According to the Javelin Strategy and Research 2013 Identity Theft Report, individuals aged 20-29 account for one in five complaints of identity theft reported to the FTC, which is the largest number of complaints among any age group. At the same time, the number of identity theft complaints within this age group filed has increased from 56,635 complaints in 2010 to 57,491 in 2012 according to TribLIVE. These trends suggest hackers and identity thieves are taking more interest in young adults. One of the primary reasons is that college students who generally have good credit scores are much less likely to watch their financial accounts and credit scores.
To protect yourself from fraud, you need to understand identity theft and take all of the precautions to reduce your risk, especially while you are applying to schools and visiting campuses. Below are tips for protecting your identity and your financial future.
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If you’re going to college, you have lots of things on your mind: choosing the right classes, getting good grades, finding a place to live, making friends, etc. You’re probably not thinking about identity theft, but according to the U.S. Department of Justice, about one out of 20 college age people will be a victim of identity theft. Losing everything that you own is not the college education that you are trying to get.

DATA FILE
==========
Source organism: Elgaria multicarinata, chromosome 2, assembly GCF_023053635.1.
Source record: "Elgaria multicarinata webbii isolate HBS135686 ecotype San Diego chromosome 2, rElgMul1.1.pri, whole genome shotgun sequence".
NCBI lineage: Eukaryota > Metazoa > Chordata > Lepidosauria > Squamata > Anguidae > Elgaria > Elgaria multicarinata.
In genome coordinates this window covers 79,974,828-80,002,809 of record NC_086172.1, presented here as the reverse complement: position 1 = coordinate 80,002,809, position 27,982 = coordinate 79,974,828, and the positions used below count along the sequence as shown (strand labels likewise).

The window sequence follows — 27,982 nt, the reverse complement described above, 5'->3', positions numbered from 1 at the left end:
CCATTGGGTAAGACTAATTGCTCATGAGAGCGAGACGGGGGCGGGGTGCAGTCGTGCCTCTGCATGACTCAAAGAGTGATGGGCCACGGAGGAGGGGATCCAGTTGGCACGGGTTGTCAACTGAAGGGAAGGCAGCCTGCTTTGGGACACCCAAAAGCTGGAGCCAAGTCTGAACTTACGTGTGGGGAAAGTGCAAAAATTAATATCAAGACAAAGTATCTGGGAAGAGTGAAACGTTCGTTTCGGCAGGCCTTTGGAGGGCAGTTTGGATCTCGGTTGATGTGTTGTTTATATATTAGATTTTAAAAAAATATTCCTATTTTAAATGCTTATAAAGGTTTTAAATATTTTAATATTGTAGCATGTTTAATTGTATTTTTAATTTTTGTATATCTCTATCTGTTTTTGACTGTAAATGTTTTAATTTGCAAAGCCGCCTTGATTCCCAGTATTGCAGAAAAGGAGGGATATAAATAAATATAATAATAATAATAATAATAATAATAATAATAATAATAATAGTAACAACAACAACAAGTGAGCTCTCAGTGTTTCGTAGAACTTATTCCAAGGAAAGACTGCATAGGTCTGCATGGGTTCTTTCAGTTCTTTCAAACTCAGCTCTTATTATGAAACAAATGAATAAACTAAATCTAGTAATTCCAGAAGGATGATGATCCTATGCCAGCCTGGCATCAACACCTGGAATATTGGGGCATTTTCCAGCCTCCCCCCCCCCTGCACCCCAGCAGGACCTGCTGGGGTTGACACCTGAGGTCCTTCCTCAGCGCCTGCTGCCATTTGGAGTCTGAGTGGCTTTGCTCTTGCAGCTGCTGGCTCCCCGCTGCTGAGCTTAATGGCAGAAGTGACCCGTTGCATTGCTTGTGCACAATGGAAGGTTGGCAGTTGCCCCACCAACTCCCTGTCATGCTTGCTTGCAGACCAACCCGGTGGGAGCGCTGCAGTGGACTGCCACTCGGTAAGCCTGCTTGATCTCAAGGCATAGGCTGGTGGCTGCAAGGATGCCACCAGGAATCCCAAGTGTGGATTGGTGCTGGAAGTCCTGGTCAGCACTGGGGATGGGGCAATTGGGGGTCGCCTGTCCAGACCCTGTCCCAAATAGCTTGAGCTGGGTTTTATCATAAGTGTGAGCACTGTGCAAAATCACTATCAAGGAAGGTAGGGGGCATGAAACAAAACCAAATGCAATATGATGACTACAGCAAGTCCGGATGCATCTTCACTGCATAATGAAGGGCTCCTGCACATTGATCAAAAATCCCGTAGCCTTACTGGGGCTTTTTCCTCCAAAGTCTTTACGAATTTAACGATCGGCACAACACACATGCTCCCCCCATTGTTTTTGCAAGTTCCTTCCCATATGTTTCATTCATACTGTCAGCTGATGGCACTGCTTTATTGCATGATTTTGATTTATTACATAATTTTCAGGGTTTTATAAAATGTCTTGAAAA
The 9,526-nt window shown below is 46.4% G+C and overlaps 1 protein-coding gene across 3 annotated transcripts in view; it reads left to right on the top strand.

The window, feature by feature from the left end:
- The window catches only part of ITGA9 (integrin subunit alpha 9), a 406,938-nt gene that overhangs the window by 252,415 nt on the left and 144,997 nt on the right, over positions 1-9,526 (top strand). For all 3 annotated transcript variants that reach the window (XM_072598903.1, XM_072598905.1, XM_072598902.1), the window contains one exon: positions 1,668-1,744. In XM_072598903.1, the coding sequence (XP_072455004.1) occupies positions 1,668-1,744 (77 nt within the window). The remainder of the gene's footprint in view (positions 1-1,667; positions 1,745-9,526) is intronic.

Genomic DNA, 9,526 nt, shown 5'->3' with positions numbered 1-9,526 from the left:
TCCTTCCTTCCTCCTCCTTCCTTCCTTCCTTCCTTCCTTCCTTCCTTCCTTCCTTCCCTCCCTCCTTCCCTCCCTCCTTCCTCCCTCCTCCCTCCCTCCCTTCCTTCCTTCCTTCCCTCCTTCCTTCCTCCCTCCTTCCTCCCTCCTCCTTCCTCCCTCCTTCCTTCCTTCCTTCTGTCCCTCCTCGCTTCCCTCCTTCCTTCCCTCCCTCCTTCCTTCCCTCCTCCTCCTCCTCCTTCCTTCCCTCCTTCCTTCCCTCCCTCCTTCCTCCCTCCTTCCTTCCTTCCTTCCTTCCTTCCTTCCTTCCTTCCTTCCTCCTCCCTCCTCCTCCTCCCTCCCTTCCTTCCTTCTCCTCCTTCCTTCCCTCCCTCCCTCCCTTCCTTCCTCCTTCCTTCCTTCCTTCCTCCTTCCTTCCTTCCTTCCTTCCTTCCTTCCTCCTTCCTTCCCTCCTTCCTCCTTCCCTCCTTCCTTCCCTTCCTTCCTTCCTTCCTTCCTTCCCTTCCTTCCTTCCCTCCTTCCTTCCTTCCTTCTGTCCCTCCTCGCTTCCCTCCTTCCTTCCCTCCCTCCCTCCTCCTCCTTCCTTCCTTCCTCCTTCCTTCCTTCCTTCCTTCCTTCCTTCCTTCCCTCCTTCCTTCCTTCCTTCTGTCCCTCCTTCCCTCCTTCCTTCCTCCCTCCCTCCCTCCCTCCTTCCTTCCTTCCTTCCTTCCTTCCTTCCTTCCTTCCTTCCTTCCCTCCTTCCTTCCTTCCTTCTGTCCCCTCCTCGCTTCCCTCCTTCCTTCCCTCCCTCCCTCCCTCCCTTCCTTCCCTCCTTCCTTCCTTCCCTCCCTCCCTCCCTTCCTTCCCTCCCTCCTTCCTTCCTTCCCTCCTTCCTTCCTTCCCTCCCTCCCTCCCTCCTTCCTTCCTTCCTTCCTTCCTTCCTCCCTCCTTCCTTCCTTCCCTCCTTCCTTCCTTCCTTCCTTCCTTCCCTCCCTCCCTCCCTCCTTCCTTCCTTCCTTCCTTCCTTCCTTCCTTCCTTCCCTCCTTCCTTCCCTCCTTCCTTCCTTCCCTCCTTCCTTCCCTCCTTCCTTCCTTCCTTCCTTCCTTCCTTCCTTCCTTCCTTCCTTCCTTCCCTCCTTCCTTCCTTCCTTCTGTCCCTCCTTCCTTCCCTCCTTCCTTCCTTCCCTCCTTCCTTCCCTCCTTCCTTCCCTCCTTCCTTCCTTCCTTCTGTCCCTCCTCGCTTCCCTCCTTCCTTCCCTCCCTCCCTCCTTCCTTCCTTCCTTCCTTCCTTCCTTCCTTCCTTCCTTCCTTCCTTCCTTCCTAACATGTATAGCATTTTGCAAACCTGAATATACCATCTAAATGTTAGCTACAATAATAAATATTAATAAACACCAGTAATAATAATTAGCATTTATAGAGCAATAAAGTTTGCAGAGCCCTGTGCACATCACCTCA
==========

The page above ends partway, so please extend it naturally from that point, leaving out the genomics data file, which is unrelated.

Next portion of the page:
Colleges Give You Plastic
There was a time when the only purpose of a college ID card was to get you a discount at amusement parks. Now most college finances go through the student ID card. Often they are linked to a bank account and serve as a debit or credit card. Because all of the account information is linked, one slip can mean losing everything. Scambusters.org cites carelessness with financial aid information as one of the top reasons that students fall victim to identity fraud.
One of the ways to protect your credit is to never give your financial aid PIN to friends. With PIN information, a clever thief can get all of your other specific account information, including your Social Security number and residency data. The funds can also be diverted into the perpetrator’s account.
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